I taught various traditions to EKMM and in 2013 I became Foreman after the previous Foreman retired. In 2015 I was looking through my old Adderbury notes for some more hankie dances and found The Lollipop Man and The Bell. We added these to our repertoire. Later, when we had more dancers I re-choreographed The Bell for eight dancers. In 2017, at Tenterden Folk Festival, I saw Long Man Morris Men dancing The Redoubt and like the idea. I used the concept to create Stuck in the Middle in the Adderbury style.



    Long Man Morris Men dancing The Redoubt

    The Adderbury Dances

    The Soldier's Cloak AKA Stuck in the Middle

    I took the circular clashing concept from The Redoubt, the stick-clashing from The Upton on Severn Stick Dance and tidied it up to make a new dance. Frances Hopkins suggested The Soldier's Cloak for the tune. The dancers started calling it Stuck in the Middle, and the name stuck.



    Click
    here for the instructions.

    Contrafusion

    The Bell

    This is an eight-person dance - two lines of four.

    Figures Chorus:
    Preparation: At the end of each figure, during the final two Capers, the four middle dancers (3, 4, 5, 6) fall back so that all the dancers are in one big circle and the others move in slightly; everyone finishes facing their opposite corner.
    All four corner dancers do the chorus
    All four middle dancers do the chorus (facing in diagonally, i.e. 3 facing 6 and 4 facing 5) - using the final Capers to remake the set.
    All the dancers join in the final chorus and stay in the middle for the two Single Steps and the two Capers.

    Headington

    Constant Billy

    At the same Tenterden session that I saw Long Man dance The Redoubt, I also saw a another side (Bunnies from Hell?) dance an interesting figure. Malcolm Triggs had been complaining that doing a Full Hey as the final figure was boring since the dance also had eight Half Heys. So I replaced the Full Hey with a Slice & Roll:

    Slice & Roll
    Each line of three dances diagonally forward to the left, with two Double Steps, along a shallow diagonal until all six dancers are in one line (1, 3, 5, 2, 4, 6). All dancers then use the two Single Steps to dance around a small circle to their right until they are facing their partner for a Feet-Together-Jump. Repeat, to the left again.

    Cantia

    In the Spring of 2019 East Kent Morris danced in Chilham, in the beautiful old
    square. The landlord of the White Horse said that no-one had ever written a dance for Chilham. Challenge accepted!

    After dinner at the campsite at the Vale of Evesham National Morris Weekend, on June 22nd 2019 we started throwing ideas around.

    Since the dance was to be named Chilham Square, my first thought was to do a Morris dance in a Square Dance formation. I have long been fascinated by the similarities between some of the 1650 dances and Morris dances. Many of the dances published by John Playford in his early books had three figures: We now know that the Siding was an Into Line Siding.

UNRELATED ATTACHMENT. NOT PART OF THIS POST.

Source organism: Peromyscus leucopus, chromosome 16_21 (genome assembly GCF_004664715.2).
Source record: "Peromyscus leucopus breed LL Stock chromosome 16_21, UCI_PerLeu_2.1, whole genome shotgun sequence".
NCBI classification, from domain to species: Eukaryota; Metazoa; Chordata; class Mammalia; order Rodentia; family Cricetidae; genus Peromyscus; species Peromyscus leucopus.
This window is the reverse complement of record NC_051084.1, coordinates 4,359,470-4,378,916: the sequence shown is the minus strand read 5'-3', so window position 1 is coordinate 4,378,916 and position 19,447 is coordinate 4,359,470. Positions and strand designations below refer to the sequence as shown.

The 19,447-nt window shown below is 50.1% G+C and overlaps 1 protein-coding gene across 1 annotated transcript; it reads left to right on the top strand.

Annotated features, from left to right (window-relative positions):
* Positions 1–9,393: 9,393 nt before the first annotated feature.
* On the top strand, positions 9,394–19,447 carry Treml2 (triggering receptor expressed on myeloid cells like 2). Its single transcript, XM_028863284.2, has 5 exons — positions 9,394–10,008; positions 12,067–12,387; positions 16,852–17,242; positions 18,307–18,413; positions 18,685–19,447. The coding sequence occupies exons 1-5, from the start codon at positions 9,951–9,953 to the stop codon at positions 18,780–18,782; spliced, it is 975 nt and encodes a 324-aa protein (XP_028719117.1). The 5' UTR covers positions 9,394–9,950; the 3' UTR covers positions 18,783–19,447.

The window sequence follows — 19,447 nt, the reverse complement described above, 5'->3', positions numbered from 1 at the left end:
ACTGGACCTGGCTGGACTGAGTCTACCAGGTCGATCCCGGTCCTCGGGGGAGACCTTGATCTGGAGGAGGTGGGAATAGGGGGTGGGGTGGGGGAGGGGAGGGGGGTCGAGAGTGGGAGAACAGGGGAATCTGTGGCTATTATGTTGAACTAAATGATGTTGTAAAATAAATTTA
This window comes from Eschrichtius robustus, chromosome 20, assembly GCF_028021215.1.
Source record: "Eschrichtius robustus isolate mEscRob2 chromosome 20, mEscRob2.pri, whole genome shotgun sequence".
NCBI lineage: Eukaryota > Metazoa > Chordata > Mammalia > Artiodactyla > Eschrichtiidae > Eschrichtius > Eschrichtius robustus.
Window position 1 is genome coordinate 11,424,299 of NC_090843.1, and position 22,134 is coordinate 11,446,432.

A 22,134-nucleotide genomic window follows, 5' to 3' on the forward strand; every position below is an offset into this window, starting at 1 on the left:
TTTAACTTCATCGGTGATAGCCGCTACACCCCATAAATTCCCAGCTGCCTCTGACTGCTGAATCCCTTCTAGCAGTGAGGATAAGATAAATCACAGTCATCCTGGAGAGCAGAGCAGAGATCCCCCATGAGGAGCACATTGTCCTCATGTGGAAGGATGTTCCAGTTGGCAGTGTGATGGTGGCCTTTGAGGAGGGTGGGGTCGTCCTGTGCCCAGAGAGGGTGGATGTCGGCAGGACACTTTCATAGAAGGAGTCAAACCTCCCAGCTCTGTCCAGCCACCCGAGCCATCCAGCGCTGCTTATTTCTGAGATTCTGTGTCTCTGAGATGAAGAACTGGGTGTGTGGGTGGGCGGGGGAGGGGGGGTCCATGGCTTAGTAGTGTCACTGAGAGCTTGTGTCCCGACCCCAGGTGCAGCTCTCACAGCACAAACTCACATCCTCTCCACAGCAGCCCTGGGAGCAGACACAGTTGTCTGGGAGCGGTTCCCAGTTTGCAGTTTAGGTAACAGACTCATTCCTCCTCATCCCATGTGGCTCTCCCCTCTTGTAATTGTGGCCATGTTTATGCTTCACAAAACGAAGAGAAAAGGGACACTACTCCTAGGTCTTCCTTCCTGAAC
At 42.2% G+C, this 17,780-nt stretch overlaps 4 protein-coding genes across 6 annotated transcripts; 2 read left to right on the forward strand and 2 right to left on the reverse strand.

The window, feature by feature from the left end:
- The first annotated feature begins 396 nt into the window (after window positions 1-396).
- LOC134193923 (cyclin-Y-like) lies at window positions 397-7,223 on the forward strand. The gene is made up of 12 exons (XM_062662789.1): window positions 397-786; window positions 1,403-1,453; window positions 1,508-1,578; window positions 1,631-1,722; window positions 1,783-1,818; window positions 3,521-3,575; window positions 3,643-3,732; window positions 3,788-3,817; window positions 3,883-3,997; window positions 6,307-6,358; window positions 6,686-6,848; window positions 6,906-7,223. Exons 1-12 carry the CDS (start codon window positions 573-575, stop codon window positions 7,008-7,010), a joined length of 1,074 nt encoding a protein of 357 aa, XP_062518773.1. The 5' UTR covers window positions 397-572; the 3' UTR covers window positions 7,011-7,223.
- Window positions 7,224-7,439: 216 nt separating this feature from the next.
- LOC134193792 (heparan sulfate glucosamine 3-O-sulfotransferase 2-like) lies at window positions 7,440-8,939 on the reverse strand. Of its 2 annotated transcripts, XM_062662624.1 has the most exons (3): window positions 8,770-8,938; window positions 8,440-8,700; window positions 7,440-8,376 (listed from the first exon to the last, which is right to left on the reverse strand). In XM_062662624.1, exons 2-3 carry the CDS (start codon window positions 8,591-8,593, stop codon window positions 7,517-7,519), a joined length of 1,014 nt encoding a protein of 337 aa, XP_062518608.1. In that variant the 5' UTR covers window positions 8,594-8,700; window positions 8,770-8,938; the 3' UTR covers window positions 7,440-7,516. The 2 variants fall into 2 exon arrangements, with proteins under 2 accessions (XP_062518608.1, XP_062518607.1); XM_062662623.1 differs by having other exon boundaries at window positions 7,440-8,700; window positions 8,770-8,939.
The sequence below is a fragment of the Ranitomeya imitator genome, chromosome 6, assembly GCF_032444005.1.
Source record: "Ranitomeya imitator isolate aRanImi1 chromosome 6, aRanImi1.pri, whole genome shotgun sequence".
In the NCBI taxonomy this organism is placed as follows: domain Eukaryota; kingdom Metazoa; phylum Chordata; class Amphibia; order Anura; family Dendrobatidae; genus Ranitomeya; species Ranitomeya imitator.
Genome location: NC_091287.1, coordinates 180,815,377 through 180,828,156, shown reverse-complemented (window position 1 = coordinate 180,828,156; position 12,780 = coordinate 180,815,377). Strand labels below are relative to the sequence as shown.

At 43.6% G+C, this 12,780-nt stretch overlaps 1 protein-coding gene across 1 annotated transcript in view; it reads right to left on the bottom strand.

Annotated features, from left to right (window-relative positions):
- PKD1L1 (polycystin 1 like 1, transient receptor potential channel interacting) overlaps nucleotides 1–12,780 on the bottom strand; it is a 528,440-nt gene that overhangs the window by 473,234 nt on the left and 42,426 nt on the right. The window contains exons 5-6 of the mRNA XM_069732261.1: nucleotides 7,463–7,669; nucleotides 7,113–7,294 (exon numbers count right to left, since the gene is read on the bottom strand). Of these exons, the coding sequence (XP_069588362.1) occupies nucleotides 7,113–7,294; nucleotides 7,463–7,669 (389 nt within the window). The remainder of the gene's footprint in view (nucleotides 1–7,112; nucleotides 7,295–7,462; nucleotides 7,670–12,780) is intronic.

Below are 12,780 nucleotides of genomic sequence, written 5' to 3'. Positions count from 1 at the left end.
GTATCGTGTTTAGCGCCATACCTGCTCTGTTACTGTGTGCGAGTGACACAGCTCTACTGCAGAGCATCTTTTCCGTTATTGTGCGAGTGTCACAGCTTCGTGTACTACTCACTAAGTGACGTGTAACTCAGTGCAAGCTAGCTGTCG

Another common figure was Hands Four, which means Circle Left, Circle Right.

    A typical Morris Dance might have the figures: These are exactly the same as the common Playford figures!

    Add in a chorus with a few Heys and you have a dance that could have been either a Morris Dance or a Playford Country Dance, see Morrford for an example.

    When it comes to the 17th century stepping there is a lot of uncertainty, but Anne Daye, of the Historical Dance Society, has done a lot of research into the subject. Two of the stepping sequences that she teaches for these figures are, basically, using Morris terminology: The style, using bent knees and pointy feet, would have been very different, but the similarity to Morris stepping is very apparent.

    Anyway, the whole point of that digression was to justify using the old Playford concepts in a Morris Dance. The vast majority of Cotswold dances are Three Couples, Longways. But why not do a Square formation? The dance is about a square! There were numerous Square Dances in the 17th century books; Playford even called them "Square Dances".

    Chilham Square



    Detailed
    instructions,

    We had some spare time at the campsite so we started playing with some ideas. I choose simple Single Steps and Feet-Together-Jumps to keep that aspect of the dance simple, since we were going to be playing around with some complex figures.

    First Figure - Heading Up:
    But since we have a symmetrical set we can do it in all four directions, instead of just the two directions that Lichfield uses.

    Second Figure - Grand Square:
    An archetypal Square Dance figure which goes back to at least the first half of the 17th century, before Playford: Old Hunsdon House (1648)! Here is lots more about Grand Squares.

    Third Figure - Devil's Elbow:
    To contrast with the angular shapes of the Grand Square, I wanted a flowing, serpentine figure. We tried some Devilís Elbows with lots of interspersed Stars. A lovely figure used in many country dance genres, including Modern Western Square Dance where it is part of Spin Chain & Exchange the Gears!

    Chorus: